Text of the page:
CHROME OS: IS IT TIME YET?
The bottom line from Google is that Chrome is for laptops and is eventually headed for desktops while Android will be around for smartphones, laptops, tablets and Google TV. The main point is to help those who do most of their action through web browsers, rather than through programs that reside on their computers. Thus, po
I wrote an article on an early version of a Chrome device last December when the Christmas launch was delayed for more beta testing by a huge number of people. Now it looks as if some Chrome devices are going to be available this Summer. Brad Linder at Liliputing has one scoop, even if he has not been able to fully test the latest Chrome and Android books.
The Samsung Series 5 Chromebook is rather large, at 12.1 obvious inches. It has a large starting price, too: Around $430. But, as the historical cloud computing advancement that was hooted and jeered at during the 1990s, Chrome takes only seconds to get from the power off position and straight to the web.
Bang! Chrome computers will be designed to do one thing: get to the web through a browser. If a website is running properly and supports Chrome browsers, then there should be no issues. Also, there will be far less malware, because what little data is downloaded is supposed to be “sandboxed” within a specific application. This will prevent malware from one program from getting to other parts of the computer.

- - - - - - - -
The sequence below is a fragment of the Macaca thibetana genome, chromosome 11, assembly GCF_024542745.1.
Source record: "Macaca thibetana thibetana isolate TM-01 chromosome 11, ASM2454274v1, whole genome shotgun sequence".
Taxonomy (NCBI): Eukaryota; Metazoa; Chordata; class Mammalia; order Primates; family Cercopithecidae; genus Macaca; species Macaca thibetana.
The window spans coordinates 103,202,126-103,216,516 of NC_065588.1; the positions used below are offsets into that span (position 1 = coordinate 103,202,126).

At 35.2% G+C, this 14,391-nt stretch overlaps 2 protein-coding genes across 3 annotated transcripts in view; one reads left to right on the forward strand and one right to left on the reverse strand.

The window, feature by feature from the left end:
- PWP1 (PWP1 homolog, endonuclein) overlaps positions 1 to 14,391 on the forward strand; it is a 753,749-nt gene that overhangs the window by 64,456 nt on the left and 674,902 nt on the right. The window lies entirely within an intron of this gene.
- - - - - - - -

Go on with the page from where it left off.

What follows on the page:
The big deal about the Chrome OS is that you do not download whole computer programs into your device in what is called “desktop native” work. Of course, users can store data for offline work when there is no internet connection, but most of the action goes on through cloud and web applications that can also be accessed from Windows, MAC or Linux PCs.
I had heard about this last year and even applied to be a beta tester, but got debunked from that action. I have been waiting for CHROME as my first choice. With 99 percent of my writing work, social networking, entertainment and research done on the web or through Google applications, I may be free of the laptop in no time!
The Chrome devices probably will have to be an enhancement or extension of PCs and laptops, but will someday free us from the mess that software conflicts, malware and breakdowns have created in our lives.
Google Chrome devices will take mobile computing to Star Trek levels of grandiose advancement.
In the end, my choice will probably be for a Chrome device with Verizon’s 4G LTE service. Given the ability to access the same web accounts with smartphone, desktop and large tablet, this looks to be the way to go.